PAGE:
The practice of cosmetic medicine is all about making use of light. Without light, our discipline would not exist. Cosmetic medicine shares its reliance of light with the visual arts. From Vermeer’s Girl with the Pearl Earring, Monet’s Water Lilies, to Ansel Adams’ photographs of the Yosemite, it is these great artists’ ability to capture light that gives their works a luminous quality.
Everything that we see is the result of light. To put it simply, a light source, such as the sun, or artificial light, gives out light (photons). These photons bounce off the object (what we are seeing) into our retina, where cells become stimulated and signals get sent to the visual cortex in our brain. Our vision is mostly our brain’s interpretation of these visual stimuli.
Skin consists of two layers, the epidermis on the top and dermis on the bottom. Blood vessels and pigment cells (melanocytes) are found in the dermis whilst the epidermis is made up primarily of dead skin cells (stratum corneum). As we age, the appearance of our skin becomes more dull, more dehydrated, and with a more uneven complexion (there is more red and brown discolouration). There are a number of reasons for this. The epidermis thickens and skin surface becomes more rough, leading to more scattering of light. The dermis thins and the blood vessels and pigment become more visible.
One of the key physiological skin ageing changes is the gradual loss of hyaluronic acid with age. Hyaluronic acid is a carbohydrate (a polymer of sugar). It binds water and therefore keeps the skin hydrated. It has many roles including wound healing, cell migration, inflammatory response and cell signalling. It has been used as a dermal filler for almost two decades. Until recently, the use of these dermal fillers has mainly been structural, to mimic changes in facial bones and fat pads to lift, revolumise and reshape. Latest technological advances have allowed these dermal fillers to be formulated differently, allowing them for the first time, to be used to replace the age-related loss of hyaluronic acid from the dermis.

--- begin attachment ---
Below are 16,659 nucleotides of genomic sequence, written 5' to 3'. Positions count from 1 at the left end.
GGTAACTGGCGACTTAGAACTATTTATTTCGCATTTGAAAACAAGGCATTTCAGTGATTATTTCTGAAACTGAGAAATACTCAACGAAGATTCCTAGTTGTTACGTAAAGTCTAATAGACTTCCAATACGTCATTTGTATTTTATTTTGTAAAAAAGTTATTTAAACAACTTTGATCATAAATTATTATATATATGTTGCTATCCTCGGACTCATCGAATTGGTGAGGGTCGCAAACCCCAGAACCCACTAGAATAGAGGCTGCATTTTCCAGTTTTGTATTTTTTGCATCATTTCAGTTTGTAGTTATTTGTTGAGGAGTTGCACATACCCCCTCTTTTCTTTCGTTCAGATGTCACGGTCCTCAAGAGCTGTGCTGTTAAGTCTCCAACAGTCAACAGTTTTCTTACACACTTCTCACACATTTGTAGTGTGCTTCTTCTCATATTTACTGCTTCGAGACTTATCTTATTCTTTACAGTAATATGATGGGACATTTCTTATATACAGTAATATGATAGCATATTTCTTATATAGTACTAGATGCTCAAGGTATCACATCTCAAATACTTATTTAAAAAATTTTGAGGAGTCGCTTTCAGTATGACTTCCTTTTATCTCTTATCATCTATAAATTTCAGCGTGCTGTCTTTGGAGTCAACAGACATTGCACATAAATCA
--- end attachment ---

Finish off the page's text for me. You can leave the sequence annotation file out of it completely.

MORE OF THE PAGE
At Aesthetic Harmony, Dr Jennifer Leung uses a dermal filler specifically designed for the skin. To obtain optimum results, this dermal filler needs to be injected directly and accurately, in very small doses (micro aliquots) into the correct depth in the dermis. Dr Jennifer Leung uses her diagnostic ultrasound skill to determine the thickness of skin at various locations of the face, neck, décolletage and hands. She also uses a highly precise injection device that gives unprecedented control by allowing her to accurately dial in the exact volume per injection site. The result is long lasting hydration of the skin, hence the term ‘injectable skin moisturiser’. It gives mature skin the feeling of dewy softness that is usually associated with younger skin, and the quality of improved luminance.
Only one treatment is required which usually takes about an hour (this includes pre-administration of a topical anaesthetic cream). There is usually very little downtime.
The result of this treatment can be even more profound when other issues such as redness and brown discolouration are treated with our dedicated vascular laser (Excel V) or pigment laser (Enlighten III).
If you would like to find out more about Aesthetic Harmony’s ‘injectable moisturiser’ then please contact us for a consultation with Dr Jennifer Leung.